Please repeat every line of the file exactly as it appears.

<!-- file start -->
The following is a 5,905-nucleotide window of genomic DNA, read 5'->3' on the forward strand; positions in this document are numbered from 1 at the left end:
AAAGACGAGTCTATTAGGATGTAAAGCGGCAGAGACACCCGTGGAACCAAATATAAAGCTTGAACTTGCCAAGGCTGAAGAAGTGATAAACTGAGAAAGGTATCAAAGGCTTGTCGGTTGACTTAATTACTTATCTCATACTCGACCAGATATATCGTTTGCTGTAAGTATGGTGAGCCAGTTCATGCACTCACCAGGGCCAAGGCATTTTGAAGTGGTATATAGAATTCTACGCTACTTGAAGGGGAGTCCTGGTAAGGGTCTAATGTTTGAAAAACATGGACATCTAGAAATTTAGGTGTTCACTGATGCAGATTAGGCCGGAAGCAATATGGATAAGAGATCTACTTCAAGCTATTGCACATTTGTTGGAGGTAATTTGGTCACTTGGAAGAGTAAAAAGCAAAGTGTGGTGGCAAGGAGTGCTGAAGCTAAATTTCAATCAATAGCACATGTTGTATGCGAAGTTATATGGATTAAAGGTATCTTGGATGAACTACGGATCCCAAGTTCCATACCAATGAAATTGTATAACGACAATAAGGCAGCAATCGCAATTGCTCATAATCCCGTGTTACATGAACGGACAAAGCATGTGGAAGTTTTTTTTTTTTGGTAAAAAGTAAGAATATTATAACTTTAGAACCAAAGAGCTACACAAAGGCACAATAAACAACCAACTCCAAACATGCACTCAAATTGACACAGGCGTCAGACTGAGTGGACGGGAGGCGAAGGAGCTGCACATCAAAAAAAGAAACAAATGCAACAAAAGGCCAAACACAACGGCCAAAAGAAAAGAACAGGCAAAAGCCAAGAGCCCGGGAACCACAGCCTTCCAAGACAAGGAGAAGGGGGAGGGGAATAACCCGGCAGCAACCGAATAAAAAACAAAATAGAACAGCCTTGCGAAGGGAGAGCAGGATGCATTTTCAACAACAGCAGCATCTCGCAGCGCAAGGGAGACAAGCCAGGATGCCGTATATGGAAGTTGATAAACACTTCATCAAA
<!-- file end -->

The following is a 5,905-nucleotide window of genomic DNA, read 5'->3' on the forward strand; positions in this document are numbered from 1 at the left end:
AAAGACGAGTCTATTAGGATGTAAAGCGGCAGAGACACCCGTGGAACCAAATATAAAGCTTGAACTTGCCAAGGCTGAAGAAGTGATAAACTGAGAAAGGTATCAAAGGCTTGTCGGTTGACTTAATTACTTATCTCATACTCGACCAGATATATCGTTTGCTGTAAGTATGGTGAGCCAGTTCATGCACTCACCAGGGCCAAGGCATTTTGAAGTGGTATATAGAATTCTACGCTACTTGAAGGGGAGTCCTGGTAAGGGTCTAATGTTTGAAAAACATGGACATCTAGAAATTTAGGTGTTCACTGATGCAGATTAGGCCGGAAGCAATATGGATAAGAGATCTACTTCAAGCTATTGCACATTTGTTGGAGGTAATTTGGTCACTTGGAAGAGTAAAAAGCAAAGTGTGGTGGCAAGGAGTGCTGAAGCTAAATTTCAATCAATAGCACATGTTGTATGCGAAGTTATATGGATTAAAGGTATCTTGGATGAACTACGGATCCCAAGTTCCATACCAATGAAATTGTATAACGACAATAAGGCAGCAATCGCAATTGCTCATAATCCCGTGTTACATGAACGGACAAAGCATGTGGAAGTTTTTTTTTTTTGGTAAAAAGTAAGAATATTATAACTTTAGAACCAAAGAGCTACACAAAGGCACAATAAACAACCAACTCCAAACATGCACTCAAATTGACACAGGCGTCAGACTGAGTGGACGGGAGGCGAAGGAGCTGCACATCAAAAAAAGAAACAAATGCAACAAAAGGCCAAACACAACGGCCAAAAGAAAAGAACAGGCAAAAGCCAAGAGCCCGGGAACCACAGCCTTCCAAGACAAGGAGAAGGGGGAGGGGAATAACCCGGCAGCAACCGAATAAAAAACAAAATAGAACAGCCTTGCGAAGGGAGAGCAGGATGCATTTTCAACAACAGCAGCATCTCGCAGCGCAAGGGAGACAAGCCAGGATGCCGTATATGGAAGTTGATAAACACTTCATCAAA